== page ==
UK Labour Party leader Jeremy Corbyn will share a speaking platform with a blogger who once called for a Jewish journalist in Israel to have his throat cut.
Mr. Corbyn is listed to speak at a conference in September which will be held less than a mile from the official Labour Party annual general meeting and run at the same time.
The Labour leader has said he intends to address the ‘World Transformed’ event, which is being organised by Momentum, the campaign group that is co-ordinating his leadership re-election bid. “I’m going to be there, because I want to see a world transformed,” the Independent reports.
Also listed to appear is far-left blogger and sometime Guardian contributor Richard Seymour. Last year he wrote in reference to Josh Hasten, an Israeli who covered the near-lynching of a Jewish woman by rioting Palestinians: “Jewish journalist reporting on Israel-Palestine… F*ck him, they should cut his throat”.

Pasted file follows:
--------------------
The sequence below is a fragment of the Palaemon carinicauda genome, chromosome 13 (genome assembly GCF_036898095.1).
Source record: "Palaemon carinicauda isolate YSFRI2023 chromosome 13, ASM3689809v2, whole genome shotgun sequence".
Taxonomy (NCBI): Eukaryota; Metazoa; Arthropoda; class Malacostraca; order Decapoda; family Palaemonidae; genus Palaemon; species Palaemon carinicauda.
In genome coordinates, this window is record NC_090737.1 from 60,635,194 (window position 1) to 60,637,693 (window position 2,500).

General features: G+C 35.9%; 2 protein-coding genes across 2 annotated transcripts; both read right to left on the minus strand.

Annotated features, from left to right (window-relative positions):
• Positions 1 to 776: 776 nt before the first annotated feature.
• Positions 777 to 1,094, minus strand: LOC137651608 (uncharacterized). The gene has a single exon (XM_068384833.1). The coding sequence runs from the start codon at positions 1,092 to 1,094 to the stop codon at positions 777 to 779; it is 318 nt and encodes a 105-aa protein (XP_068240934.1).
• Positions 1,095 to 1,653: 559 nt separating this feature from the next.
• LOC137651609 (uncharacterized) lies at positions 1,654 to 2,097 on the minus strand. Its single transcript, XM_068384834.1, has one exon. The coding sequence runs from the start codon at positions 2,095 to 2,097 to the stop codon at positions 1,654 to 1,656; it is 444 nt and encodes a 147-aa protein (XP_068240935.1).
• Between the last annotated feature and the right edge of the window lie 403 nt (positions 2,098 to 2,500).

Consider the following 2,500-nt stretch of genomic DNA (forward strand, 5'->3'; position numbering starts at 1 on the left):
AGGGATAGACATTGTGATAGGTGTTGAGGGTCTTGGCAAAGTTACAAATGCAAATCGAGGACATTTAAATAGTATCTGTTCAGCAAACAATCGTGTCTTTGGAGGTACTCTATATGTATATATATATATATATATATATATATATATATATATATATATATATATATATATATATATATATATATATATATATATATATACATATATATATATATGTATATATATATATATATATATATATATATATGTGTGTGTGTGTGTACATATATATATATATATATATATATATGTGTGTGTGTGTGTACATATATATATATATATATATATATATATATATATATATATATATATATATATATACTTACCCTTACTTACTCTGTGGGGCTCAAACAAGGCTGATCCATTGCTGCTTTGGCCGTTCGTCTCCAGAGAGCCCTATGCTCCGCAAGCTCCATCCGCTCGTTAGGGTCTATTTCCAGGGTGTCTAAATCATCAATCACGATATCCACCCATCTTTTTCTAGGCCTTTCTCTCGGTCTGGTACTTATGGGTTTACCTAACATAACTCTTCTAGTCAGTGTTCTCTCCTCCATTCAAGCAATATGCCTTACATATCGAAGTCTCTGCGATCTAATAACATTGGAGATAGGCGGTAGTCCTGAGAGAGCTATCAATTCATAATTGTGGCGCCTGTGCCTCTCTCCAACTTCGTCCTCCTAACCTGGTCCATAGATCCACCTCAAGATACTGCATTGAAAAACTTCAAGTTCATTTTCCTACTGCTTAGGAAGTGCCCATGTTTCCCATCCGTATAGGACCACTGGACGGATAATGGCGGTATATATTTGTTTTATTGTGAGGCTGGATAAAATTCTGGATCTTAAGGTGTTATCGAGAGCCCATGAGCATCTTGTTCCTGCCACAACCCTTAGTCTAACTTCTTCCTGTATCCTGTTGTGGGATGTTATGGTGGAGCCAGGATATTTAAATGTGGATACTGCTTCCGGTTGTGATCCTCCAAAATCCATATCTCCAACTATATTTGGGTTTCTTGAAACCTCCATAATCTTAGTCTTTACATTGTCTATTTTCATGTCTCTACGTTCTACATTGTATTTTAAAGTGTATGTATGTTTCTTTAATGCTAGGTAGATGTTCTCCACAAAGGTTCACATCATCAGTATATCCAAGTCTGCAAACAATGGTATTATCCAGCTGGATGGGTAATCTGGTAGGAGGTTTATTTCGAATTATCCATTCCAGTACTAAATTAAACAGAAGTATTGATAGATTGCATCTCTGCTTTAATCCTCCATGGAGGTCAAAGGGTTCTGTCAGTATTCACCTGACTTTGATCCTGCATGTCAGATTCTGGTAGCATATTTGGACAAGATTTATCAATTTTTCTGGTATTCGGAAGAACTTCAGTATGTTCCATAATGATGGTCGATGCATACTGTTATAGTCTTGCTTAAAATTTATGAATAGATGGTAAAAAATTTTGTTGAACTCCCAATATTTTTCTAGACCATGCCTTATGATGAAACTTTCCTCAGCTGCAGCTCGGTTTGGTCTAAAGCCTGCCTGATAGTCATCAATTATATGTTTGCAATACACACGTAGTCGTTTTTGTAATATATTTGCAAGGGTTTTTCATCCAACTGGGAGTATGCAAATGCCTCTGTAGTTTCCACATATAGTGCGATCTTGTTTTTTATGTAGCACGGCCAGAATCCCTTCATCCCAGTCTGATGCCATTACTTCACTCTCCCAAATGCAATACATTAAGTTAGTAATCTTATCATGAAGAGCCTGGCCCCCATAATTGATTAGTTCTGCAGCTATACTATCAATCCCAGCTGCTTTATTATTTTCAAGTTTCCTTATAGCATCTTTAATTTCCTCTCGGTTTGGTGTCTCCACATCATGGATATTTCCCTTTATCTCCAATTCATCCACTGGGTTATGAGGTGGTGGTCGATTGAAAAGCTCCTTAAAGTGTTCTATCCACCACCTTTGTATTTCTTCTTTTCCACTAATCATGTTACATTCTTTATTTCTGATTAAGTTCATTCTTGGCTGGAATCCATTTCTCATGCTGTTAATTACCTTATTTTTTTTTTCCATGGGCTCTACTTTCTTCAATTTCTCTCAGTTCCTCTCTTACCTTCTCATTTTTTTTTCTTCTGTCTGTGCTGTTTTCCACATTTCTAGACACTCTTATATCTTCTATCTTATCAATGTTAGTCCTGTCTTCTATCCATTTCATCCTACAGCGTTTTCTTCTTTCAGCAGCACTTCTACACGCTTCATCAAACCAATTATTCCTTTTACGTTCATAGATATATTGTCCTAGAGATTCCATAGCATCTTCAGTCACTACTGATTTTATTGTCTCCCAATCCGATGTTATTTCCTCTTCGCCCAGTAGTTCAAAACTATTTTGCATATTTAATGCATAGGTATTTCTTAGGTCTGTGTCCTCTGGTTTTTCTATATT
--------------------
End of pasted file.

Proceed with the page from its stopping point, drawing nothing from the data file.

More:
Katie Green, a chair of the campaign of Corbyn’s rival for party leadership, Owen Smith, said: “These kind of violent and deeply offensive remarks make a mockery of Jeremy’s ‘kinder, gentler politics.’ Jeremy should be condemning his comments.”
The main Labour conference is also in disarray after party leaders decided to cancel a deal with the G4S security firm because of its business ties with Israeli prisons. Organizers are worried they will not have a replacement firm in place in time for the event.
As Breitbart Jerusalem reported, Mr. Corbyn was recently accused of accepting campaign funds from a group with links to the Hamas terrorist organisation.
Friends of Al-Aqsa are alleged to have given a cheque for £10,000 to Mr. Corbyn, an outspoken critic of Israel, when he was bidding to become Labour leader in 2015. A report in the Observer newspaper made the claim, adding that the money came from the proceeds of a fundraising dinner held for Mr. Corbyn’s election.
Mr. Corbyn has previously called Hezbollah and Hamas “friends” while leading a party accused of doing nothing to counter allegations of anti-Semitism in its membership.
In April the Labour Party was forced to hold an internal inquiry into allegations of anti-Semitism within its rank and file membership. The move followed a turbulent week in which two prominent members were suspended over anti-Semitic comments.
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